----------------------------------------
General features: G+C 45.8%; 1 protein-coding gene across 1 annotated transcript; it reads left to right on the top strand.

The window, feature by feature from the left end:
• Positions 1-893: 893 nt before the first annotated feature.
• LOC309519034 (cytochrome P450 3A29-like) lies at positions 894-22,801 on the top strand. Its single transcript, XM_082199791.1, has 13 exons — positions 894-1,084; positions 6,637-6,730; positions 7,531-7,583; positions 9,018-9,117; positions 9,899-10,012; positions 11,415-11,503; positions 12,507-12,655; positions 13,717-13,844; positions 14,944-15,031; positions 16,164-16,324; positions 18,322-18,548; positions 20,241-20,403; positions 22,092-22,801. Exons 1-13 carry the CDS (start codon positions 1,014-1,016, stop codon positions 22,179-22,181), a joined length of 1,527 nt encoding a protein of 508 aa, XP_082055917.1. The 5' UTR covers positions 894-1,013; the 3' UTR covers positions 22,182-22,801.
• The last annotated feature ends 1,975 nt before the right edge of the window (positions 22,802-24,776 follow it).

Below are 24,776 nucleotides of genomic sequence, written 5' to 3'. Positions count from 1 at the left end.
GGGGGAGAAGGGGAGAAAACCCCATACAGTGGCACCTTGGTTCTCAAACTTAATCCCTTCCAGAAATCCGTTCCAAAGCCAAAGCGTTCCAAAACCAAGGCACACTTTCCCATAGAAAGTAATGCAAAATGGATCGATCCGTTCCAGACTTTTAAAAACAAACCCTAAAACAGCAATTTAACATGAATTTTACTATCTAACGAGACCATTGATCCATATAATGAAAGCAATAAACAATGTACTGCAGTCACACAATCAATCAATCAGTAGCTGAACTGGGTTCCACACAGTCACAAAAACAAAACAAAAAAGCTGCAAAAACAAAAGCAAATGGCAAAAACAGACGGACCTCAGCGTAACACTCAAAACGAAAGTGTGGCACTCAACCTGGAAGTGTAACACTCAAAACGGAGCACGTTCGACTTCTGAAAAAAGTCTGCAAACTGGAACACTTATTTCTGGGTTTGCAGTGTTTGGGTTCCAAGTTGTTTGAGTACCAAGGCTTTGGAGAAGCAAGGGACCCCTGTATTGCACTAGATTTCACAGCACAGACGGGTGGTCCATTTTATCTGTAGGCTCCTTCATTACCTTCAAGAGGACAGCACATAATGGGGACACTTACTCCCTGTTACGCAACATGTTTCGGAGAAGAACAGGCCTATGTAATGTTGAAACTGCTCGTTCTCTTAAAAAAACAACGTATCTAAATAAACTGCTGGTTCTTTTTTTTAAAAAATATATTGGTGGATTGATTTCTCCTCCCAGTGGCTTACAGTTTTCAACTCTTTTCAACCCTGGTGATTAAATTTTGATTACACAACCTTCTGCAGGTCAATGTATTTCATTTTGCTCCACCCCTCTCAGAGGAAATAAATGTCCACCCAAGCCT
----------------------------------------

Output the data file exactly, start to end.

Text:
General features: G+C 45.8%; 1 protein-coding gene across 1 annotated transcript; it reads left to right on the top strand.

The window, feature by feature from the left end:
• Positions 1-893: 893 nt before the first annotated feature.
• LOC309519034 (cytochrome P450 3A29-like) lies at positions 894-22,801 on the top strand. Its single transcript, XM_082199791.1, has 13 exons — positions 894-1,084; positions 6,637-6,730; positions 7,531-7,583; positions 9,018-9,117; positions 9,899-10,012; positions 11,415-11,503; positions 12,507-12,655; positions 13,717-13,844; positions 14,944-15,031; positions 16,164-16,324; positions 18,322-18,548; positions 20,241-20,403; positions 22,092-22,801. Exons 1-13 carry the CDS (start codon positions 1,014-1,016, stop codon positions 22,179-22,181), a joined length of 1,527 nt encoding a protein of 508 aa, XP_082055917.1. The 5' UTR covers positions 894-1,013; the 3' UTR covers positions 22,182-22,801.
• The last annotated feature ends 1,975 nt before the right edge of the window (positions 22,802-24,776 follow it).

Below are 24,776 nucleotides of genomic sequence, written 5' to 3'. Positions count from 1 at the left end.
GGGGGAGAAGGGGAGAAAACCCCATACAGTGGCACCTTGGTTCTCAAACTTAATCCCTTCCAGAAATCCGTTCCAAAGCCAAAGCGTTCCAAAACCAAGGCACACTTTCCCATAGAAAGTAATGCAAAATGGATCGATCCGTTCCAGACTTTTAAAAACAAACCCTAAAACAGCAATTTAACATGAATTTTACTATCTAACGAGACCATTGATCCATATAATGAAAGCAATAAACAATGTACTGCAGTCACACAATCAATCAATCAGTAGCTGAACTGGGTTCCACACAGTCACAAAAACAAAACAAAAAAGCTGCAAAAACAAAAGCAAATGGCAAAAACAGACGGACCTCAGCGTAACACTCAAAACGAAAGTGTGGCACTCAACCTGGAAGTGTAACACTCAAAACGGAGCACGTTCGACTTCTGAAAAAAGTCTGCAAACTGGAACACTTATTTCTGGGTTTGCAGTGTTTGGGTTCCAAGTTGTTTGAGTACCAAGGCTTTGGAGAAGCAAGGGACCCCTGTATTGCACTAGATTTCACAGCACAGACGGGTGGTCCATTTTATCTGTAGGCTCCTTCATTACCTTCAAGAGGACAGCACATAATGGGGACACTTACTCCCTGTTACGCAACATGTTTCGGAGAAGAACAGGCCTATGTAATGTTGAAACTGCTCGTTCTCTTAAAAAAACAACGTATCTAAATAAACTGCTGGTTCTTTTTTTTAAAAAATATATTGGTGGATTGATTTCTCCTCCCAGTGGCTTACAGTTTTCAACTCTTTTCAACCCTGGTGATTAAATTTTGATTACACAACCTTCTGCAGGTCAATGTATTTCATTTTGCTCCACCCCTCTCAGAGGAAATAAATGTCCACCCAAGCCT